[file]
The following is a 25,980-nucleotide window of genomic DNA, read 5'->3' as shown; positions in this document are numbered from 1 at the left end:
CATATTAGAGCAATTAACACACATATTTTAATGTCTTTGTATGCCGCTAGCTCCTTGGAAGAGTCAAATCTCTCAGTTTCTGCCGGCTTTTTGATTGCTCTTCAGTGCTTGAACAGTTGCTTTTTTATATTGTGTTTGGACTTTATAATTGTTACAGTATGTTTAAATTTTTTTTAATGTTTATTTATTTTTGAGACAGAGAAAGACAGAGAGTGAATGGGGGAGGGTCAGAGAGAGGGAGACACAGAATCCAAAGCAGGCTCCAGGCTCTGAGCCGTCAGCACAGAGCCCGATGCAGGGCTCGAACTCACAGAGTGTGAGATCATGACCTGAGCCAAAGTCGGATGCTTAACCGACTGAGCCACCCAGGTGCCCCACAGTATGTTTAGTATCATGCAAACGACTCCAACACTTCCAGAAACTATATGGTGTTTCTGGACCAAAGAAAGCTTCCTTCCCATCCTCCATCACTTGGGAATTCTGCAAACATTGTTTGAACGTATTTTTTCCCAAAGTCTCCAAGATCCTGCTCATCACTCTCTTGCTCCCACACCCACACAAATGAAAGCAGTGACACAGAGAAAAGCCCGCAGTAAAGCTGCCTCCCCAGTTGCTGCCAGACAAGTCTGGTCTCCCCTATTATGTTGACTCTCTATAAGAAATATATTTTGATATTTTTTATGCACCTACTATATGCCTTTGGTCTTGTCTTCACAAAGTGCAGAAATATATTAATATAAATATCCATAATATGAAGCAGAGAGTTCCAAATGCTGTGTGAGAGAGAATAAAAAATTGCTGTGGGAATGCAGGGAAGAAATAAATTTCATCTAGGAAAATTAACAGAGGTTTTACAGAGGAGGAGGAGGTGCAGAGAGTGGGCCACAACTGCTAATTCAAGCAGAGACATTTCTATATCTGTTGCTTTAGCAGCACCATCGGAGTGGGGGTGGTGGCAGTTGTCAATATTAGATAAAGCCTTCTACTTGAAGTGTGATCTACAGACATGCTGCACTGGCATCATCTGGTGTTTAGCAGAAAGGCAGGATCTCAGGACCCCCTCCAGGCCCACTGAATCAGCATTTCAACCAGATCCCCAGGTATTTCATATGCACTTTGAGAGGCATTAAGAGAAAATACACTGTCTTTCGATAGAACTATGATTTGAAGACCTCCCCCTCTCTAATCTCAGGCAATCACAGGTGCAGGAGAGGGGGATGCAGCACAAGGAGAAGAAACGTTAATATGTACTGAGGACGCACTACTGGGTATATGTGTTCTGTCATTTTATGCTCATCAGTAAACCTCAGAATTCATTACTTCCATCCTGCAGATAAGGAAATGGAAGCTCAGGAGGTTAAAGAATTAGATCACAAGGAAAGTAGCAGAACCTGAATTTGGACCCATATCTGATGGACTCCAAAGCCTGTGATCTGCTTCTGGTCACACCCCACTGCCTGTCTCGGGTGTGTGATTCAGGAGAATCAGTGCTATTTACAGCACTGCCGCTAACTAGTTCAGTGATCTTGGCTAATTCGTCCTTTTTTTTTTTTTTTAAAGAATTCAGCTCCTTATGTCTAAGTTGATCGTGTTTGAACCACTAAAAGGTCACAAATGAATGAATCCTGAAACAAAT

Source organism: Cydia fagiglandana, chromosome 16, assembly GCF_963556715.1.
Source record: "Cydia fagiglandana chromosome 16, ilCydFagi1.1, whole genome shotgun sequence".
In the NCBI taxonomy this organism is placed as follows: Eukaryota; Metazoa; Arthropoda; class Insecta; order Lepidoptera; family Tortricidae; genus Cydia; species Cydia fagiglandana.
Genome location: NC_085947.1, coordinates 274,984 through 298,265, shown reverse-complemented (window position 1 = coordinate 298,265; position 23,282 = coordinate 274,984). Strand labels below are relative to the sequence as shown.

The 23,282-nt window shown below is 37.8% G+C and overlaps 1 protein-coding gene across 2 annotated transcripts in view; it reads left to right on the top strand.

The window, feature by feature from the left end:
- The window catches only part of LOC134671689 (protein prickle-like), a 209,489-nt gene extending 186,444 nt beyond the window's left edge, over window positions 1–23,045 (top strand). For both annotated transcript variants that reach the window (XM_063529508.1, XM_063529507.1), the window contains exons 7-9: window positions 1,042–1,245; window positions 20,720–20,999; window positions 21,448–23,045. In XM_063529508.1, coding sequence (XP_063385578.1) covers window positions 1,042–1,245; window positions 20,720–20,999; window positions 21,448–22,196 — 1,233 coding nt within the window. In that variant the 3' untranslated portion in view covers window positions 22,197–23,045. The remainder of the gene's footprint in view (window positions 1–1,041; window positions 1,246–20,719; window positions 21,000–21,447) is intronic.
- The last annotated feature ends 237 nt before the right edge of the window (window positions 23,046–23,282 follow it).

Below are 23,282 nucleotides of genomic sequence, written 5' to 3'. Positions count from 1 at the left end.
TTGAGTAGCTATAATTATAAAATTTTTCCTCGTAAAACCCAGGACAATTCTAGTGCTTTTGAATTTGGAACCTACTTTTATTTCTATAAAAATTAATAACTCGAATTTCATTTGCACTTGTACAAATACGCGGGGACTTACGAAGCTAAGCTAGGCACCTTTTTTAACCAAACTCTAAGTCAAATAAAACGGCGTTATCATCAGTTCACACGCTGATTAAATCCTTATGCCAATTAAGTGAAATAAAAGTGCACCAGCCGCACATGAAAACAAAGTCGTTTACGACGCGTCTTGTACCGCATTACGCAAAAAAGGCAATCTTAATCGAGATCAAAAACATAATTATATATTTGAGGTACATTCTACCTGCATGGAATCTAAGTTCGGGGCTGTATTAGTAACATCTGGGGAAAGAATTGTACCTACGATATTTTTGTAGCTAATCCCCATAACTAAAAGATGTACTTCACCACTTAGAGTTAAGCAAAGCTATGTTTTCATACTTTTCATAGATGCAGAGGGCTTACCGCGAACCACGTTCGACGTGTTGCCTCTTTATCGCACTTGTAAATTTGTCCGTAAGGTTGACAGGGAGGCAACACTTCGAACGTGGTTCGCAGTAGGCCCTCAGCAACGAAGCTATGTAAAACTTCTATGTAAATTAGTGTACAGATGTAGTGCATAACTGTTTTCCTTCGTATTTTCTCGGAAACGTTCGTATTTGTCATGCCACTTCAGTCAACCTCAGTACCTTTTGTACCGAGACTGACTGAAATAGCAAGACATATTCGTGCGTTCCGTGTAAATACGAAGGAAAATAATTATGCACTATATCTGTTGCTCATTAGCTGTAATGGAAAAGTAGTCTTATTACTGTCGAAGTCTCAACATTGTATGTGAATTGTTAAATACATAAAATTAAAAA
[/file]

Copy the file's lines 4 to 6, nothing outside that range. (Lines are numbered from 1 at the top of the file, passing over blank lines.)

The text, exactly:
Source record: "Cydia fagiglandana chromosome 16, ilCydFagi1.1, whole genome shotgun sequence".
In the NCBI taxonomy this organism is placed as follows: Eukaryota; Metazoa; Arthropoda; class Insecta; order Lepidoptera; family Tortricidae; genus Cydia; species Cydia fagiglandana.
Genome location: NC_085947.1, coordinates 274,984 through 298,265, shown reverse-complemented (window position 1 = coordinate 298,265; position 23,282 = coordinate 274,984). Strand labels below are relative to the sequence as shown.